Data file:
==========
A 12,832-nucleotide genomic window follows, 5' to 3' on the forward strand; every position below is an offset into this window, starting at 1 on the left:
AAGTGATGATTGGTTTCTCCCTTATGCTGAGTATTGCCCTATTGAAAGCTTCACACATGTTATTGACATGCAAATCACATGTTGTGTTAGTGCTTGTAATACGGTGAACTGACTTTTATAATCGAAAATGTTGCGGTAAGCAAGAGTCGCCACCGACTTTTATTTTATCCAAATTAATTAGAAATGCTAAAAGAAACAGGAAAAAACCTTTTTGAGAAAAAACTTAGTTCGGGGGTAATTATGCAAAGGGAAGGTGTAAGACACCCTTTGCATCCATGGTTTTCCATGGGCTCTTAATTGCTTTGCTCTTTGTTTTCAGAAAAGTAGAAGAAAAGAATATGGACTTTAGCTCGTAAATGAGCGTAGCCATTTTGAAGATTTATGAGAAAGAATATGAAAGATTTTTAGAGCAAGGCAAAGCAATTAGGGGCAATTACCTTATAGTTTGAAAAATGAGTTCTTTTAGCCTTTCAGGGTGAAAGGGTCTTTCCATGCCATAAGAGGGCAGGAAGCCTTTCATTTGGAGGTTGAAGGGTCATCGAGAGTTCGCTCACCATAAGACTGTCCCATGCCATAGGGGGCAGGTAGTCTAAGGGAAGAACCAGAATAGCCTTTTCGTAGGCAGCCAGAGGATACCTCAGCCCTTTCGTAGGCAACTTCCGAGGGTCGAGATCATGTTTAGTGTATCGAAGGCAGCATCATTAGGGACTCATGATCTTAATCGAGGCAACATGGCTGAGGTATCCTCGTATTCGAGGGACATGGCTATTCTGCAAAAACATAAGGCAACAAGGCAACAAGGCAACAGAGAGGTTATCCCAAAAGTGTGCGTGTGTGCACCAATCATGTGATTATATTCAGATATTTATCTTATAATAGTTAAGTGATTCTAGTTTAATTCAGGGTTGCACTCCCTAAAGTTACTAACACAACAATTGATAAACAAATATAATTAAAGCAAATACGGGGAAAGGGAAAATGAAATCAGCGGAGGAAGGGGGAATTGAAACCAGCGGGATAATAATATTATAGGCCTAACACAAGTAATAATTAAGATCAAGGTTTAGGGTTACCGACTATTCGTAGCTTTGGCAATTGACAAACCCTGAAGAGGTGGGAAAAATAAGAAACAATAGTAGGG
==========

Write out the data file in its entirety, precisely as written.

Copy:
A 12,832-nucleotide genomic window follows, 5' to 3' on the forward strand; every position below is an offset into this window, starting at 1 on the left:
AAGTGATGATTGGTTTCTCCCTTATGCTGAGTATTGCCCTATTGAAAGCTTCACACATGTTATTGACATGCAAATCACATGTTGTGTTAGTGCTTGTAATACGGTGAACTGACTTTTATAATCGAAAATGTTGCGGTAAGCAAGAGTCGCCACCGACTTTTATTTTATCCAAATTAATTAGAAATGCTAAAAGAAACAGGAAAAAACCTTTTTGAGAAAAAACTTAGTTCGGGGGTAATTATGCAAAGGGAAGGTGTAAGACACCCTTTGCATCCATGGTTTTCCATGGGCTCTTAATTGCTTTGCTCTTTGTTTTCAGAAAAGTAGAAGAAAAGAATATGGACTTTAGCTCGTAAATGAGCGTAGCCATTTTGAAGATTTATGAGAAAGAATATGAAAGATTTTTAGAGCAAGGCAAAGCAATTAGGGGCAATTACCTTATAGTTTGAAAAATGAGTTCTTTTAGCCTTTCAGGGTGAAAGGGTCTTTCCATGCCATAAGAGGGCAGGAAGCCTTTCATTTGGAGGTTGAAGGGTCATCGAGAGTTCGCTCACCATAAGACTGTCCCATGCCATAGGGGGCAGGTAGTCTAAGGGAAGAACCAGAATAGCCTTTTCGTAGGCAGCCAGAGGATACCTCAGCCCTTTCGTAGGCAACTTCCGAGGGTCGAGATCATGTTTAGTGTATCGAAGGCAGCATCATTAGGGACTCATGATCTTAATCGAGGCAACATGGCTGAGGTATCCTCGTATTCGAGGGACATGGCTATTCTGCAAAAACATAAGGCAACAAGGCAACAAGGCAACAGAGAGGTTATCCCAAAAGTGTGCGTGTGTGCACCAATCATGTGATTATATTCAGATATTTATCTTATAATAGTTAAGTGATTCTAGTTTAATTCAGGGTTGCACTCCCTAAAGTTACTAACACAACAATTGATAAACAAATATAATTAAAGCAAATACGGGGAAAGGGAAAATGAAATCAGCGGAGGAAGGGGGAATTGAAACCAGCGGGATAATAATATTATAGGCCTAACACAAGTAATAATTAAGATCAAGGTTTAGGGTTACCGACTATTCGTAGCTTTGGCAATTGACAAACCCTGAAGAGGTGGGAAAAATAAGAAACAATAGTAGGG